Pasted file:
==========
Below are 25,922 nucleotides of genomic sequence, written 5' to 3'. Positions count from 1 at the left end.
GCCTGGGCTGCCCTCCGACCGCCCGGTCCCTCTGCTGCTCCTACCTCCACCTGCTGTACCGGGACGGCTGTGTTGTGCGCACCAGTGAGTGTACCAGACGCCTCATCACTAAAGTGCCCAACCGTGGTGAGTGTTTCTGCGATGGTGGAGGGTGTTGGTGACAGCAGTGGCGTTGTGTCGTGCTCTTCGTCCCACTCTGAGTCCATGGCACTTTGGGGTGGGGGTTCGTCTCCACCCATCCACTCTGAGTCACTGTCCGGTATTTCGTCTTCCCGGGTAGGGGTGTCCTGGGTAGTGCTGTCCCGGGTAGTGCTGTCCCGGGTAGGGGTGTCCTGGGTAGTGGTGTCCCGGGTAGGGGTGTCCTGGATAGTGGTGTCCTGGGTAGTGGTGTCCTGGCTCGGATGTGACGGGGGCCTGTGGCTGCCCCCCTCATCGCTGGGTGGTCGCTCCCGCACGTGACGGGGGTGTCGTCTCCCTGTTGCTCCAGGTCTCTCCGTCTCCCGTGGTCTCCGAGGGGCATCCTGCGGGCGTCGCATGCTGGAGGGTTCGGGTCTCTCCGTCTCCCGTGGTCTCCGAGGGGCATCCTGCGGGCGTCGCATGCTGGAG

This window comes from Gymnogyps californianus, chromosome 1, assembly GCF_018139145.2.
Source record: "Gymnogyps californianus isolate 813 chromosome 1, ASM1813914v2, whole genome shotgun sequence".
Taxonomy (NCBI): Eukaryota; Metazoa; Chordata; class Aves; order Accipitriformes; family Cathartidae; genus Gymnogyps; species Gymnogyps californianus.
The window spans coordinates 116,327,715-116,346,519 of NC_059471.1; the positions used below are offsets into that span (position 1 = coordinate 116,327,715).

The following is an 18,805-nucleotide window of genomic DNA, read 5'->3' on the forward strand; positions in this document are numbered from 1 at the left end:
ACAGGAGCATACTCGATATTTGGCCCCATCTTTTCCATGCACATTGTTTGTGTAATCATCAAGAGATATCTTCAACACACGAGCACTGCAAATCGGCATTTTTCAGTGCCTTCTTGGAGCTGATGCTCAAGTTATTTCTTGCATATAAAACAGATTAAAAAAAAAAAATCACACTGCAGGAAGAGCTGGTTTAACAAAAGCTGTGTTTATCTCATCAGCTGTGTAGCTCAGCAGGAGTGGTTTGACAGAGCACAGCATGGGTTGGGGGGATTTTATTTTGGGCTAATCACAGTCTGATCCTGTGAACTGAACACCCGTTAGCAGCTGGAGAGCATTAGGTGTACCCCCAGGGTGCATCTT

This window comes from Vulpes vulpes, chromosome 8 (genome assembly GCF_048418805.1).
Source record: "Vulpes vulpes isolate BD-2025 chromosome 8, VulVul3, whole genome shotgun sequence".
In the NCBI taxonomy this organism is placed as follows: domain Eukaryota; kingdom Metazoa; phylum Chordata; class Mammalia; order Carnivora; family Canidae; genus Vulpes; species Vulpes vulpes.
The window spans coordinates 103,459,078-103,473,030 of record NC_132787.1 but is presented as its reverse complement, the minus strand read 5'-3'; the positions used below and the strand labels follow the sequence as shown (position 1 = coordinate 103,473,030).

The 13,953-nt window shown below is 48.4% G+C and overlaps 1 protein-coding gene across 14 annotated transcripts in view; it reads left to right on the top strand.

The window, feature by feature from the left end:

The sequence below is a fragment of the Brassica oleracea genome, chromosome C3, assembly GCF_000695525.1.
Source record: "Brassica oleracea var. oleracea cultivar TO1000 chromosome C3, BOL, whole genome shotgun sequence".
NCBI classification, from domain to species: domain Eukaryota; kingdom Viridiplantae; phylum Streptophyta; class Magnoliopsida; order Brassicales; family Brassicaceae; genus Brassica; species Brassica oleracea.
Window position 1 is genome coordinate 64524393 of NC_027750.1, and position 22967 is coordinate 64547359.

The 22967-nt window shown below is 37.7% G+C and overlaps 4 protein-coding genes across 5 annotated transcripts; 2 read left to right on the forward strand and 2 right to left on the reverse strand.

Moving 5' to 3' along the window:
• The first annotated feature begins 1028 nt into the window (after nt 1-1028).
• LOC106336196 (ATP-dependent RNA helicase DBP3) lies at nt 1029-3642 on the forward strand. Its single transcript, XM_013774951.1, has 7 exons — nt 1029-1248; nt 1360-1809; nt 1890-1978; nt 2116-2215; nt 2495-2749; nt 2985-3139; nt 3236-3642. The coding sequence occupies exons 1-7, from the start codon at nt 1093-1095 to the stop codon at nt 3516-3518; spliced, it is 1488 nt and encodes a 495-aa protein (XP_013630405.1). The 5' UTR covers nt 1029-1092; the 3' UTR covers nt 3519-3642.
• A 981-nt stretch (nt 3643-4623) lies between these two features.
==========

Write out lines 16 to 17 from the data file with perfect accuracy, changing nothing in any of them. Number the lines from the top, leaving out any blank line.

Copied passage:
Source record: "Brassica oleracea var. oleracea cultivar TO1000 chromosome C3, BOL, whole genome shotgun sequence".
NCBI classification, from domain to species: domain Eukaryota; kingdom Viridiplantae; phylum Streptophyta; class Magnoliopsida; order Brassicales; family Brassicaceae; genus Brassica; species Brassica oleracea.